Project Cypress – Climeworks Corporation and Heirloom Carbon Technologies Calcasieu Parish, Louisiana Capture more than 1 million tonnes of existing carbon dioxide (CO2) from the atmosphere each year and sequester the CO2 permanently deep underground 
South Texas DAC Hub – 1PointFive Kleberg County, Texas Remove up to 1 million metric tons of CO2 annually with an associated saline geologic CO2 storage site 
Table 7. Regional Direct Air Capture Program Build Project Awards 
Design Awards LocationProject Plans
California Direct Air Capture Hub Front-End Engineering Design and Planning – Electric Power Research Institute, Inc. CalifornieDesign and plan the initial deployment and future development of CalHub, a regional DAC hub comprising both a planned storage site and pipeline transport of CO2 
Prairie Compass DAC Hub – University of North Dakota Energy & Environmental Research Center Dakota du Nord Demonstrate lower-cost DAC technology from Climeworks and permitted CO2 storage facilities in North Dakota at egaton scale 
Southwest Regional Direct Air Capture Hub – Arizona Board of Regents on behalf of Arizona State University Southwest region Develop the Southwest Regional DAC Hub to advance the design of a regional DAC hub 
Southeast DAC Hub: Leveraging Legacy Work in Mobile Region – Southern States Energy Board Alabama Support the deployment of DAC technology in Mobile County, Alabama 
The Wyoming Regional Direct Air Capture Hub – Carbon Capture Inc. Wyoming Develop the first phase of the Wyoming Regional Direct Air Capture Hub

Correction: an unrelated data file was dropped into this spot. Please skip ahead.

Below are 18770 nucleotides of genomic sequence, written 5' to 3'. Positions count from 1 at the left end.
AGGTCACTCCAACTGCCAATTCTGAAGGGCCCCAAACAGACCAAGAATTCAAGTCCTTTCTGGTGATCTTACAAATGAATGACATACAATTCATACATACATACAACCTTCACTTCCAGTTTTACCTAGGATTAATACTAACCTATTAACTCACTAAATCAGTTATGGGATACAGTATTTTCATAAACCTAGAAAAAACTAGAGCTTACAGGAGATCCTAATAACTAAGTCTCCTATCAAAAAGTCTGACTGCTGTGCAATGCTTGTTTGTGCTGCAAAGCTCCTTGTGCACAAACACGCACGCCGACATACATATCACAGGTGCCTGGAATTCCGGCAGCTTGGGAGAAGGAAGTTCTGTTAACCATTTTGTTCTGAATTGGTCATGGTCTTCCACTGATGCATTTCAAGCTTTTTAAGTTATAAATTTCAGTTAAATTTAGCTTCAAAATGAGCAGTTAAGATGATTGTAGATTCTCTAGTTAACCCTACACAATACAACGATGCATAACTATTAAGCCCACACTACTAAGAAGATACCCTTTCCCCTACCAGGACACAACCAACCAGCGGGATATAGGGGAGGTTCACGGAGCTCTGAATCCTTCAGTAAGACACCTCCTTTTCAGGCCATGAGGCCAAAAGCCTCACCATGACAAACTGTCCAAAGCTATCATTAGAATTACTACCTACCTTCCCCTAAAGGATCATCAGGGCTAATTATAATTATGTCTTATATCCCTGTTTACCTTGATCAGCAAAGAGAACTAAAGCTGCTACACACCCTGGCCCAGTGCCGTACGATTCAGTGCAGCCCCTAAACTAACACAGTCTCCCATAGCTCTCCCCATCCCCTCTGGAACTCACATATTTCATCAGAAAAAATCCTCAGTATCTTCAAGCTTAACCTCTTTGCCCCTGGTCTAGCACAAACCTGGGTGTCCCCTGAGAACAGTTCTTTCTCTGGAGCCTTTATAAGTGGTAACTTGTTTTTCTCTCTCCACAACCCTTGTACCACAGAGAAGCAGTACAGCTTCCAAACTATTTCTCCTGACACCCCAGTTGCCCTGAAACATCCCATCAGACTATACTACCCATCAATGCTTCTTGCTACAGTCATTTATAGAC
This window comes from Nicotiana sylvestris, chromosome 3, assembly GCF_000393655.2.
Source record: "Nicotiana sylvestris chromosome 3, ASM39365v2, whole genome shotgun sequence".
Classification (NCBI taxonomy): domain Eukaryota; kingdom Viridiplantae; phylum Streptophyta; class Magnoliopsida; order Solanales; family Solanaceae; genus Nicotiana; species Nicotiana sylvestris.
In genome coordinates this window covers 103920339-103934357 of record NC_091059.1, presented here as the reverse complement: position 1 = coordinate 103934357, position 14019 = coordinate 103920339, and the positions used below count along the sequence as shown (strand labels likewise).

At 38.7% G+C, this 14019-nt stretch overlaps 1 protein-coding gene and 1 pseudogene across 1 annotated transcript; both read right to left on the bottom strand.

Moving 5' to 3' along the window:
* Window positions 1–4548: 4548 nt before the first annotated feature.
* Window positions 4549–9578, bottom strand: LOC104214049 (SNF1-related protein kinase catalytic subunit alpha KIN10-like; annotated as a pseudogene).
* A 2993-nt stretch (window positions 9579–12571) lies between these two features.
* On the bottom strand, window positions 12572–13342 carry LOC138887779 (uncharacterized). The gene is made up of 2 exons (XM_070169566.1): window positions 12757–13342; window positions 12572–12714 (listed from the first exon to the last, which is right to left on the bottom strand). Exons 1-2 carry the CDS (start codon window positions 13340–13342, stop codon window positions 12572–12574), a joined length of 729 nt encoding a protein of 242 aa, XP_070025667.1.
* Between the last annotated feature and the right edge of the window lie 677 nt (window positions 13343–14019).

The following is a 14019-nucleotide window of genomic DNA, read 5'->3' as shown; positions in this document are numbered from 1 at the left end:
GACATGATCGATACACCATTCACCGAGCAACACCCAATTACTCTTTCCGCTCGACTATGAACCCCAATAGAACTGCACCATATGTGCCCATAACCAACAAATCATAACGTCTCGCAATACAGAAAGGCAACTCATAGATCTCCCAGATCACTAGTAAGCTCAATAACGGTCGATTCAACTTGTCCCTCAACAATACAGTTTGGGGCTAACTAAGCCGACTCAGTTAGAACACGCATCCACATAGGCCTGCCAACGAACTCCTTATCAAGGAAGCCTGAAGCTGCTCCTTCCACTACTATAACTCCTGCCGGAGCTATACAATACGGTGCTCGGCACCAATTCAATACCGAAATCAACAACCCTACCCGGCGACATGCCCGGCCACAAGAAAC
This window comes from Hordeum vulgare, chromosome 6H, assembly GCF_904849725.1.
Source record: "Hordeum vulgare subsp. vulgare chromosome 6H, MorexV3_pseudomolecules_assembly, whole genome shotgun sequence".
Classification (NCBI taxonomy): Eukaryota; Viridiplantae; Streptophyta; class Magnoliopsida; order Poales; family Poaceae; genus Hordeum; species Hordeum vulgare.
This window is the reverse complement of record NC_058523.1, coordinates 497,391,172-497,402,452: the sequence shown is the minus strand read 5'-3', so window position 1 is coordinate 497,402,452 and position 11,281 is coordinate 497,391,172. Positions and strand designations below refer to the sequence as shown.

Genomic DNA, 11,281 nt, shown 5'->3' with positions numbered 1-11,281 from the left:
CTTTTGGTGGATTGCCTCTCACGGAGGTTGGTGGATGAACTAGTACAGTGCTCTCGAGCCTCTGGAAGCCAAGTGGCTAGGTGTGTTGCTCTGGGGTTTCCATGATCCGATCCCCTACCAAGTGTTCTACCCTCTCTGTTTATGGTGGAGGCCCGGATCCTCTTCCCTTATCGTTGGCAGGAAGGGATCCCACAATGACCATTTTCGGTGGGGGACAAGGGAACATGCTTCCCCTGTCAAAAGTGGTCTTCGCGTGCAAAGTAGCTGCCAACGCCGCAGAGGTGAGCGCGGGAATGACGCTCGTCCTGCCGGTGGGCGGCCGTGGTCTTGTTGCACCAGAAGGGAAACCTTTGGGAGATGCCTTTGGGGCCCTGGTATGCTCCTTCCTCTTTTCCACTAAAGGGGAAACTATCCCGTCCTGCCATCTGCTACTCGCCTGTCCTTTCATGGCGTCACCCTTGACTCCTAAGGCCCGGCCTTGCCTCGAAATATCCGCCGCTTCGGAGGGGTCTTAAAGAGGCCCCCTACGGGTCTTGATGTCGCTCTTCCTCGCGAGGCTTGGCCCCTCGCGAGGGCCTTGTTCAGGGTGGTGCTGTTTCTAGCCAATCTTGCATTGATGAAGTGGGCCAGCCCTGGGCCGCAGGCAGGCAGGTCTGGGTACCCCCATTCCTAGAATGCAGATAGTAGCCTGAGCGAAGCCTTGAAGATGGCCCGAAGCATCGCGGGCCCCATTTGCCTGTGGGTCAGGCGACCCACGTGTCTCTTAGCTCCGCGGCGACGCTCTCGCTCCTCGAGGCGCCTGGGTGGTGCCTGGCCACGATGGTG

Table 8. Regional Direct Air Capture Program Design Project Awards 

What’s next for U.S carbon management deployment 

A successful carbon management economy in the U.S. requires the development of a suite of supportive infrastructure, from transportation networks including CO2 pipelines to Class VI wells to store carbon dioxide underground.  

A shared CO2 transport network will bring down the cost of transporting CO2 for individual developers and, therefore, is a key pillar of a successful carbon management ecosystem. We anticipate announcements from DOE for its Carbon Dioxide Transport Infrastructure and Finance Innovation (CIFIA) program, which includes $2.1 billion in financing (loans, loan guarantees, grants, and administrative expenses) for that key type of shared, large-capacity CO2 transport infrastructure.  

In addition to the carbon management funding opportunities from IIJA, CATF’s analysis has shown the higher 45Q credit level in the Inflation Reduction Act (IRA) has opened the door for more industries to abate their emissions using carbon capture, so there is a far greater demand for geologic storage of carbon dioxide. The acceleration of Class VI applications is encouraging, . In addition, early, meaningful, and good-faith engagement with communities is necessary for effective implementation of Class VI programs and the deployment of all carbon capture technology. EPA’s UIC Class VI Wells Program recognizes this, and eligible assistance under this program includes developing and implementing environmental justice tools and techniques. New developers must communicate with EPA early on in their application process. This proactive approach helps applicants comprehensively understand the Class VI permit process and what the permitting authority requires. 

While implementation of IIJA’s carbon management provisions is well underway, agencies have until 2026 to allocate the remaining IIJA funds. CATF will continue to monitor and analyze as we look for additional program and project announcements in the coming years.